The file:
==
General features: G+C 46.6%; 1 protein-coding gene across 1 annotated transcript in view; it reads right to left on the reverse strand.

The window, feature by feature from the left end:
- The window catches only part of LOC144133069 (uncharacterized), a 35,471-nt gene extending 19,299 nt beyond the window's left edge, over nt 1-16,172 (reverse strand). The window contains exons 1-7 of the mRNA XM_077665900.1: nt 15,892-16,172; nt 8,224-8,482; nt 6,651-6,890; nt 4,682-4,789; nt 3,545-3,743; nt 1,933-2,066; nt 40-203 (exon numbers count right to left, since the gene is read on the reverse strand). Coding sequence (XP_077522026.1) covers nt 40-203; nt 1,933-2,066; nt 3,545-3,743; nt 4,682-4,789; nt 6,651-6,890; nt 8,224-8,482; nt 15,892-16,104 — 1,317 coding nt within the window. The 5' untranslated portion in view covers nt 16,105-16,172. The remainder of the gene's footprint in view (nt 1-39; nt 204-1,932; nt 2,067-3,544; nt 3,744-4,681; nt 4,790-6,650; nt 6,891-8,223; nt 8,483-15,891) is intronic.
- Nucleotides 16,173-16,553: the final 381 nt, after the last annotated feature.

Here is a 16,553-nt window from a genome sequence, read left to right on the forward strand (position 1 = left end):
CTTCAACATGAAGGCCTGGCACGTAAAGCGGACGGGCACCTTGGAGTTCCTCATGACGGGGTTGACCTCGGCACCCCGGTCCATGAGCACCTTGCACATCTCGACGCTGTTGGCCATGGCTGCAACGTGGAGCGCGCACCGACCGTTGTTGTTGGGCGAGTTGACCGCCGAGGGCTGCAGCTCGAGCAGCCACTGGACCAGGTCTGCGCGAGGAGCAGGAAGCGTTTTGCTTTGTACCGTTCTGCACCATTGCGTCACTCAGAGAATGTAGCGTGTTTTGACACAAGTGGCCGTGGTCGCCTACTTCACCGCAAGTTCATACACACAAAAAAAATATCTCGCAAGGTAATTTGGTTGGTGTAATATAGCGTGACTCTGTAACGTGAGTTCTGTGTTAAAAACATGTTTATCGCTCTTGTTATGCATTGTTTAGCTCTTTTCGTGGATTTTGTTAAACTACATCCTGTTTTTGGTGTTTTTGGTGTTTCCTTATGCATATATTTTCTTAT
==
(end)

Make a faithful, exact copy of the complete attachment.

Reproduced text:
General features: G+C 46.6%; 1 protein-coding gene across 1 annotated transcript in view; it reads right to left on the reverse strand.

The window, feature by feature from the left end:
- The window catches only part of LOC144133069 (uncharacterized), a 35,471-nt gene extending 19,299 nt beyond the window's left edge, over nt 1-16,172 (reverse strand). The window contains exons 1-7 of the mRNA XM_077665900.1: nt 15,892-16,172; nt 8,224-8,482; nt 6,651-6,890; nt 4,682-4,789; nt 3,545-3,743; nt 1,933-2,066; nt 40-203 (exon numbers count right to left, since the gene is read on the reverse strand). Coding sequence (XP_077522026.1) covers nt 40-203; nt 1,933-2,066; nt 3,545-3,743; nt 4,682-4,789; nt 6,651-6,890; nt 8,224-8,482; nt 15,892-16,104 — 1,317 coding nt within the window. The 5' untranslated portion in view covers nt 16,105-16,172. The remainder of the gene's footprint in view (nt 1-39; nt 204-1,932; nt 2,067-3,544; nt 3,744-4,681; nt 4,790-6,650; nt 6,891-8,223; nt 8,483-15,891) is intronic.
- Nucleotides 16,173-16,553: the final 381 nt, after the last annotated feature.

Here is a 16,553-nt window from a genome sequence, read left to right on the forward strand (position 1 = left end):
CTTCAACATGAAGGCCTGGCACGTAAAGCGGACGGGCACCTTGGAGTTCCTCATGACGGGGTTGACCTCGGCACCCCGGTCCATGAGCACCTTGCACATCTCGACGCTGTTGGCCATGGCTGCAACGTGGAGCGCGCACCGACCGTTGTTGTTGGGCGAGTTGACCGCCGAGGGCTGCAGCTCGAGCAGCCACTGGACCAGGTCTGCGCGAGGAGCAGGAAGCGTTTTGCTTTGTACCGTTCTGCACCATTGCGTCACTCAGAGAATGTAGCGTGTTTTGACACAAGTGGCCGTGGTCGCCTACTTCACCGCAAGTTCATACACACAAAAAAAATATCTCGCAAGGTAATTTGGTTGGTGTAATATAGCGTGACTCTGTAACGTGAGTTCTGTGTTAAAAACATGTTTATCGCTCTTGTTATGCATTGTTTAGCTCTTTTCGTGGATTTTGTTAAACTACATCCTGTTTTTGGTGTTTTTGGTGTTTCCTTATGCATATATTTTCTTAT